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All-Arthroscopic muscle advancement repair technique for massive postero-superior rotator cuff tears

All-Arthroscopic muscle advancement repair technique for massive postero-superior rotator cuff tears

Andrew Ker, MBChB, BSc (Hons), FRCSed (T+O), UNITED KINGDOM Jashint Maharaj, MBBS, FRSPH, AUSTRALIA Bart-Jan Jd Veen, MD, NETHERLANDS Kenneth Cutbush, MBBS, FRACS, FAOrthA, AUSTRALIA Ashish Gupta, MBBS, MSc, FRACS, AUSTRALIA

Shoulder Surgery QLD Reserach Institute, Brisbane, QLD, AUSTRALIA

2021 Congress   Abstract Presentation   6 minutes   Not yet rated


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Sports Medicine

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Summary: All-Arthroscopic muscle advancement technique for massive cuff tears allows for tension-free repair and low re-tear rates


The purpose of this study was to present an all-arthroscopic muscle advancement technique to repair massive postero-superior rotator cuff tears and to examine functional and clinical outcomes.


Re-tear rates remain high following repair of massive rotator cuff tears. Retraction and delamination result in poor tendon quality and increased tension on the repair. These tears are often deemed irreparable due to a high failure rate. In this case, younger patients are often managed with tendon transfers or superior capsular reconstruction, whereas elderly patients are recommended reverse shoulder arthroplasty. This technique modified the open Debeyre-Patte procedure and the arthroscopy-assisted muscle advancement procedure reported by Morihara et al. This all-arthroscopic technique of muscle advancement allows a tension-free tendon repair in massive retracted rotator cuff tears.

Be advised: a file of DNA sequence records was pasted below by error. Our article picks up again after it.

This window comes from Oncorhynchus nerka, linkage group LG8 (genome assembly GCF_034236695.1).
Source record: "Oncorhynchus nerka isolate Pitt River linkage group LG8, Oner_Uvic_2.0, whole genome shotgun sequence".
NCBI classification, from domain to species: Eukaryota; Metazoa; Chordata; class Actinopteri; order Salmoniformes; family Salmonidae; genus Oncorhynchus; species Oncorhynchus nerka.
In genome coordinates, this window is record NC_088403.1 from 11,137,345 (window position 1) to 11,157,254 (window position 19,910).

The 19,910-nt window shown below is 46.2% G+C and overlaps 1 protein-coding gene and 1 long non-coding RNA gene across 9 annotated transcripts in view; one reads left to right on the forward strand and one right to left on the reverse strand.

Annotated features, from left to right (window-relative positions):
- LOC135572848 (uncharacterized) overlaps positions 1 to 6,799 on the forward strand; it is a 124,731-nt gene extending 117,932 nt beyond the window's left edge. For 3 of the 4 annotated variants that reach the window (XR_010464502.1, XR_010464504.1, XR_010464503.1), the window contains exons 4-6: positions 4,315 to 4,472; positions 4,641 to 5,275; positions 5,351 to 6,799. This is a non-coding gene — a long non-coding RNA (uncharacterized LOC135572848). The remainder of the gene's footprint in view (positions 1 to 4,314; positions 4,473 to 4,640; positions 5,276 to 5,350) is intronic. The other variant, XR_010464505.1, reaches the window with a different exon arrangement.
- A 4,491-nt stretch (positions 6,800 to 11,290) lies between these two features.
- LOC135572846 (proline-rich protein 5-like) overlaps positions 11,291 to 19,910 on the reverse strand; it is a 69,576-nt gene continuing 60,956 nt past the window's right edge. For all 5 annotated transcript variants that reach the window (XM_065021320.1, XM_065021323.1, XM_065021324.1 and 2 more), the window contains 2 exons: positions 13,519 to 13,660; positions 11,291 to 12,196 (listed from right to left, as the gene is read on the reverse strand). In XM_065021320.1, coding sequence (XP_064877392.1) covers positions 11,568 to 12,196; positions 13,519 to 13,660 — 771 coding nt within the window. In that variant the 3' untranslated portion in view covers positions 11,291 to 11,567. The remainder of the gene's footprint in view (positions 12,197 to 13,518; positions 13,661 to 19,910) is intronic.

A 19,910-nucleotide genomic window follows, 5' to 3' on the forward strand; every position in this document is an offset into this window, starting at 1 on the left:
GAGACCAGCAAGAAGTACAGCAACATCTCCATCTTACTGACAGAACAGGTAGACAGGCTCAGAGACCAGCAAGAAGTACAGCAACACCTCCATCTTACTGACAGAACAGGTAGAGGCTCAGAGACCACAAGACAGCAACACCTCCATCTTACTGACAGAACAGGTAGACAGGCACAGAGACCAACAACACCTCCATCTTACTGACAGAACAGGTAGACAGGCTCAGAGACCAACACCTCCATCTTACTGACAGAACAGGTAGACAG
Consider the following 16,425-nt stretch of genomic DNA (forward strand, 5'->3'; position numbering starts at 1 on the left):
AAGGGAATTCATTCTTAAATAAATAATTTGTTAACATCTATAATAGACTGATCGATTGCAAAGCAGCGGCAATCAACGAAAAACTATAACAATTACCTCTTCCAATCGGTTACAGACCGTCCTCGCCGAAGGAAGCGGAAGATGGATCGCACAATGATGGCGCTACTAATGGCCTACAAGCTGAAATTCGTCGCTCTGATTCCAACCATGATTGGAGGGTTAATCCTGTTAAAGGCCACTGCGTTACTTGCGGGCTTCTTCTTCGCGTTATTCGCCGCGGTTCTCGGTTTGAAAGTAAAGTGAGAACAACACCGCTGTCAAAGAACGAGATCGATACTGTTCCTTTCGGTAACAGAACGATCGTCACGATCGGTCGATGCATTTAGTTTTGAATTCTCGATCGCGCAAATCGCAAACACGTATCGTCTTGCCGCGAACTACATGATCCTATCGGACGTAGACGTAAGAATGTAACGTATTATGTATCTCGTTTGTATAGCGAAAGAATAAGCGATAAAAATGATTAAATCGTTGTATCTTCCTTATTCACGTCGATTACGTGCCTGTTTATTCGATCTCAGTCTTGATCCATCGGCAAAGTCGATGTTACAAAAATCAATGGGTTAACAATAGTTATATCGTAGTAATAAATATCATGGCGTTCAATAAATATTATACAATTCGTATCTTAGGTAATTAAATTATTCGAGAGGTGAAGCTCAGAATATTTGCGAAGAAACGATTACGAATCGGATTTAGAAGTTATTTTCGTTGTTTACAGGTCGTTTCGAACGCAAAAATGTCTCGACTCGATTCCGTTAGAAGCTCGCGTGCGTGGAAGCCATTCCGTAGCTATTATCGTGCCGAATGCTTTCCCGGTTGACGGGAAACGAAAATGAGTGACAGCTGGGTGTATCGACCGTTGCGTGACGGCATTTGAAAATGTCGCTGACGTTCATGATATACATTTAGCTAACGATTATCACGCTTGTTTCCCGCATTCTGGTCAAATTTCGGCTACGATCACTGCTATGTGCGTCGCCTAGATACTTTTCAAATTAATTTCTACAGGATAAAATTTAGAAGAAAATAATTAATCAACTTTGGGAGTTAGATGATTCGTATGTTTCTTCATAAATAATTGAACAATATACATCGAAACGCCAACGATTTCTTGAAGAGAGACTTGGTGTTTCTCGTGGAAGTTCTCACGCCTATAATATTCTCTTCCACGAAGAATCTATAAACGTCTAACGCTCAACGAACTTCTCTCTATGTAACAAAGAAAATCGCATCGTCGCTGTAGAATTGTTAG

Our technique involved sequential arthroscopic release of the supraspinatus and infraspinatus muscles. Muscle slides consisting of the release of the medial attachment to the scapula border and preservation of fascial attachments to rhomboids and deltoid to full muscle advancement were utilized in patients with irreparable postero-superior cuff tears depending on the extent of retraction and chronicity of the tear. Identification and preservation of the neurovascular pedicles (suprascapular nerve) to each muscle were performed. This allowed advancement of the tendon to its footprint, permitting tension free tendon repair. Tendon repair technique addressed the deep tendon layer with a Lasso loop, followed by a tied medial row taken to a knotless lateral row.

55 patients underwent this repair technique, with a mean follow up of 11 months (range 6-24 months). All patients had pre-operative Magnetic Resonance Imaging (MRI) scans confirming massive retracted rotator cuff tears to the rim of the glenoid (Patte Grade 3) and muscle fatty infiltration as classified by Goutallier et al. Follow-up MRI scans were performed to assess tendon healing. Clinical outcomes were evaluated comparing pre- and post-surgical Constant Murley scores and pain VAS.


MRI showed that 51 out of 55 (93%) repairs were healed, with a re-tear rate of 7%. The mean Constant Murley scores improved from 48 ± 16 pre-operatively to 80 ± 13 (p<0.05). VAS scores improved from a mean of 4 ± 2 pre-operatively to 1±2 post-operatively. 5 patients underwent further surgery: 2 patients to remove prominent hardware, 1 patient for release due to stiffness and 2 patients for reverse shoulder arthroplasty.


In our series, the clinical outcomes of the all-arthroscopic muscle advancement technique showed a low re-tear rate. Significant improvements in shoulder function and pain were noted. This technique is an alternative to non-anatomical procedures, such as superior capsular reconstruction and tendon transfers.

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